Some lawyers report that the increased publicity may be having a chilling effect on settlements. "Doctors do not want to settle at all now that it has to be reported to the databank for any payment whatsoever," says defense lawyer Richard Amdur, who claims that he used to settle about a third of his cases but estimates that he now that number has declined to between 10 to 15 percent.   Other lawyers claim that the publicity makes no difference.  According to one defense attorney, the issue for doctors becomes the potential for an increase in premiums that follow a malpractice payout.

The Web sites missing information on some doctors appears to be a larger problem, however, for those who may choose to use and rely on it.   According to a report in the New Jersey Law Journal, "The effect of the data gap is compounded by the comparison of each doctor's records with those of other doctors in the same specialty. Each doctor's malpractice experience is rated as average, above average or below average, so without complete data, a doctor might be categorized as above average because of missing data on peers."   

It should be interesting to see how this web site eventually works or does not work.  It may provide the consumer (and plaintiff's attorney) with some helpful information but it may also increase the cost of medical malpractice claims if individual doctors prefer to go to trial rather than have a new addition to their medical malpractice history.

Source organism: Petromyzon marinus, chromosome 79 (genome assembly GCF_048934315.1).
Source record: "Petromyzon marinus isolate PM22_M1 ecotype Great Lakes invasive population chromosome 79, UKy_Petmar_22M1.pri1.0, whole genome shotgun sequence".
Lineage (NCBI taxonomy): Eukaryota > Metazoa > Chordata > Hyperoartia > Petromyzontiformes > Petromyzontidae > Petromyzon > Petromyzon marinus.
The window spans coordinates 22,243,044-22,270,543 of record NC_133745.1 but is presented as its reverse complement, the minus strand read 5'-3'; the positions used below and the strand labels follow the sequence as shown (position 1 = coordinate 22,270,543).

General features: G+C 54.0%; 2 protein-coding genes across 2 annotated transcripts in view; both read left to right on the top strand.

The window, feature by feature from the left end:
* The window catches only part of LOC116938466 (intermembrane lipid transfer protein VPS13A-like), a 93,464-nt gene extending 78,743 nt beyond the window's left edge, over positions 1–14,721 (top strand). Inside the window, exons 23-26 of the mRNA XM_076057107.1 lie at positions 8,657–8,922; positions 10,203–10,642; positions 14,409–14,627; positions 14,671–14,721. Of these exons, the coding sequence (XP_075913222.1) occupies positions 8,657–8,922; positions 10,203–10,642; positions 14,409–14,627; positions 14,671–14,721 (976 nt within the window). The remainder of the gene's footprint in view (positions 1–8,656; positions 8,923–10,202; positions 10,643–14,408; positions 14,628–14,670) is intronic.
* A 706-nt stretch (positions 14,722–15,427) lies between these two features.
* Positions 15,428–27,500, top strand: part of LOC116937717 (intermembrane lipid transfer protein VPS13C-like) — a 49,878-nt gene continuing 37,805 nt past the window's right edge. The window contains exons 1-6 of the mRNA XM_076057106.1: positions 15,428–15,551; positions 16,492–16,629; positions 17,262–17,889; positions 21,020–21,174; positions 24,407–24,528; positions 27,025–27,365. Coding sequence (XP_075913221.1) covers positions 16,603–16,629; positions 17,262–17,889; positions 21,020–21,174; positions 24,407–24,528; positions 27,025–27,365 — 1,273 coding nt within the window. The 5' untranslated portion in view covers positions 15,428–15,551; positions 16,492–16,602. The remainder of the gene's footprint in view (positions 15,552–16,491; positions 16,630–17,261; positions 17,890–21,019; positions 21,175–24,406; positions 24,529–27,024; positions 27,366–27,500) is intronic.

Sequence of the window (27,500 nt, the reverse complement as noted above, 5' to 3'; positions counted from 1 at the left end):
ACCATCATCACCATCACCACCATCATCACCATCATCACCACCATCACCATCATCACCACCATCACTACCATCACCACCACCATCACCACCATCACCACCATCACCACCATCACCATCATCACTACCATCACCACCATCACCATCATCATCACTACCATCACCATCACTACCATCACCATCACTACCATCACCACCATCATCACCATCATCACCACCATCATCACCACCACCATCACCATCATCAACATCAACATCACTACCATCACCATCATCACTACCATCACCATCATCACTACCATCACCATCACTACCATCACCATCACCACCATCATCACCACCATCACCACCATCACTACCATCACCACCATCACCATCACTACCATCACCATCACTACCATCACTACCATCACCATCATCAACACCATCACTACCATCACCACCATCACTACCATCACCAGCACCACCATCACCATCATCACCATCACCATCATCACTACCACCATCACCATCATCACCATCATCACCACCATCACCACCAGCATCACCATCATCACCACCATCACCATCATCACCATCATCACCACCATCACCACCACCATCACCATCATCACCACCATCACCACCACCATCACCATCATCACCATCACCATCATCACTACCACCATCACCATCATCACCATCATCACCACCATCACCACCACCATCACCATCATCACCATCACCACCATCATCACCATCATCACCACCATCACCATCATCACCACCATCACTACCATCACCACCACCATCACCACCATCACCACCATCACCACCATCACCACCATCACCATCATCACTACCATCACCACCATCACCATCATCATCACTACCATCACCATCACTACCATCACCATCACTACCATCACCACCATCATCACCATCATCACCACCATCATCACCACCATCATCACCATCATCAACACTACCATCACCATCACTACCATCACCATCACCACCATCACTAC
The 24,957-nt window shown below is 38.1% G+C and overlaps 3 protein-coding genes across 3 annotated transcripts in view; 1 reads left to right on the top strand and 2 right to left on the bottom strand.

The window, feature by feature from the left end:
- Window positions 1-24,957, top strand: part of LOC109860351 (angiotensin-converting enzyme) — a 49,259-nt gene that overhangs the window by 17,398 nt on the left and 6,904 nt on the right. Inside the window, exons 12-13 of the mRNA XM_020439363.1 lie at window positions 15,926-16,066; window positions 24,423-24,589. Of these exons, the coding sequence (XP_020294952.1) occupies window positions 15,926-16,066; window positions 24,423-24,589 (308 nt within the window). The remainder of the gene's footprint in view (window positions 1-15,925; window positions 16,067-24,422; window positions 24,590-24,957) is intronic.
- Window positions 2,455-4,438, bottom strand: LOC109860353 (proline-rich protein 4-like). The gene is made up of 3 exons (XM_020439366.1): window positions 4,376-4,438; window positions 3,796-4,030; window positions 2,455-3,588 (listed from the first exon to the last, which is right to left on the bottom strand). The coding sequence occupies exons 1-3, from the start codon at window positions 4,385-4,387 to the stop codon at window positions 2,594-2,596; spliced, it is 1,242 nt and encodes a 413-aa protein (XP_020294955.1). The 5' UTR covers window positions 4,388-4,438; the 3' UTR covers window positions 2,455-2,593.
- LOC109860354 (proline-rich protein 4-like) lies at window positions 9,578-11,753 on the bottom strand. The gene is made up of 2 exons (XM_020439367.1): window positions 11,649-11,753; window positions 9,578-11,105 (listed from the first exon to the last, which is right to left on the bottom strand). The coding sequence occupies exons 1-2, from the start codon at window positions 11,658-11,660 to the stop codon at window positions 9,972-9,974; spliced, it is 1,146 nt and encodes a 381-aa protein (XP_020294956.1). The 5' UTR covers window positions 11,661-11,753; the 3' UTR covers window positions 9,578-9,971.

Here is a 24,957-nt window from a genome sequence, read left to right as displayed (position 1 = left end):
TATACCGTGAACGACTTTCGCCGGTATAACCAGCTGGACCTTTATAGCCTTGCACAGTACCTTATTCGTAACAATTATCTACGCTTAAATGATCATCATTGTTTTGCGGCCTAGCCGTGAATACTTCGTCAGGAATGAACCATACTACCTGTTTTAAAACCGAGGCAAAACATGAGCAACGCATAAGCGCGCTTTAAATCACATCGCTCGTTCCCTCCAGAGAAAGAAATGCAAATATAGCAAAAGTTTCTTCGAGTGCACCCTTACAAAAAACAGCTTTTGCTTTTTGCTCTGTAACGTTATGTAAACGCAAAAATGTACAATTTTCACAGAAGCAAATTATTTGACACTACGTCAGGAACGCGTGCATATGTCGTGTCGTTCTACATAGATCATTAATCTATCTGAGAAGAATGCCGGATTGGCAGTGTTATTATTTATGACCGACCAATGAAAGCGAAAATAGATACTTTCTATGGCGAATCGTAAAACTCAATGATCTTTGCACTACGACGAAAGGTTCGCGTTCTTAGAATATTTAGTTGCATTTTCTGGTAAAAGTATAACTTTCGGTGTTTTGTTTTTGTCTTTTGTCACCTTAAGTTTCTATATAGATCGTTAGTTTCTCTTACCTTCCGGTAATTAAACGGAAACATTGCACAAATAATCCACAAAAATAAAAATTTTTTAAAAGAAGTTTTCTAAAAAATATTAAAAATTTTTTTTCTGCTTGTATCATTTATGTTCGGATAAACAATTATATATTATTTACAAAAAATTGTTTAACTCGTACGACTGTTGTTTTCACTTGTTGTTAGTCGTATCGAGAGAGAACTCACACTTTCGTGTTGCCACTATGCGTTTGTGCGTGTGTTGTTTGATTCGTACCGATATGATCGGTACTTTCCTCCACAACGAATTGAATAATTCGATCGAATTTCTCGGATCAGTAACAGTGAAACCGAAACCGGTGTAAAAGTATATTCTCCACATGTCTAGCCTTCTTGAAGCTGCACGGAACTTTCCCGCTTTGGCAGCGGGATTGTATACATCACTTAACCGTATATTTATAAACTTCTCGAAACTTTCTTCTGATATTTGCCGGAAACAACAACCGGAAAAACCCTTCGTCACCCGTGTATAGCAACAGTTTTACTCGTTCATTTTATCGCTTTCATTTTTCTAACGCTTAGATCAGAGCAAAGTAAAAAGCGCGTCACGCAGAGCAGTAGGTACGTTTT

November 30, 2004 | Permalink | Comments (0)

More on Raich Oral Arugment

Add to yesterday's early reports on the Supreme Court oral argument in Ashcroft v. Raich these excellent accounts:

November 30, 2004 | Permalink | Comments (0)

VBAC Under Attack

On another obstetrical front, The New York Times on Monday ran a story about hospitals that have prohibited obstetricians from performing vaginal deliveries for women who have previously had Caesarean sections.  Although the recent shift in attitude is explained early in the article by reference to recent studies that have increased the predicted rate of uterine rupture and catastrophic blood loss from 0.5 percent to 1 percent, "[s]ome doctors and hospitals freely acknowledge that fear of being sued has driven their decisions," in addition to "concern for patients' safety":

Hospitals say they cannot comply with guidelines issued in 1999 by the American College of Obstetricians and Gynecologists, which call for a doctor to be available "immediately" throughout active labor during such a birth, to perform an emergency Caesarean if needed. Previous guidelines had called for them to be "readily" available.

I guess they can call this a liability question if they want, but if the leading accrediting college for OBs has had this as a standard of care for the past 5 years, does "risk management" add anything to the debate (unless ACOG's standard was driven by liability concerns and not by science)?  The article does not tar ACOG with that brush:

Dr. Charles Lockwood, chairman of the department of obstetrics, gynecology and reproductive sciences at Yale and an author of VBAC guidelines issued by the American College of Obstetrics and Gynecology, said alarms began to sound in the late 1990's.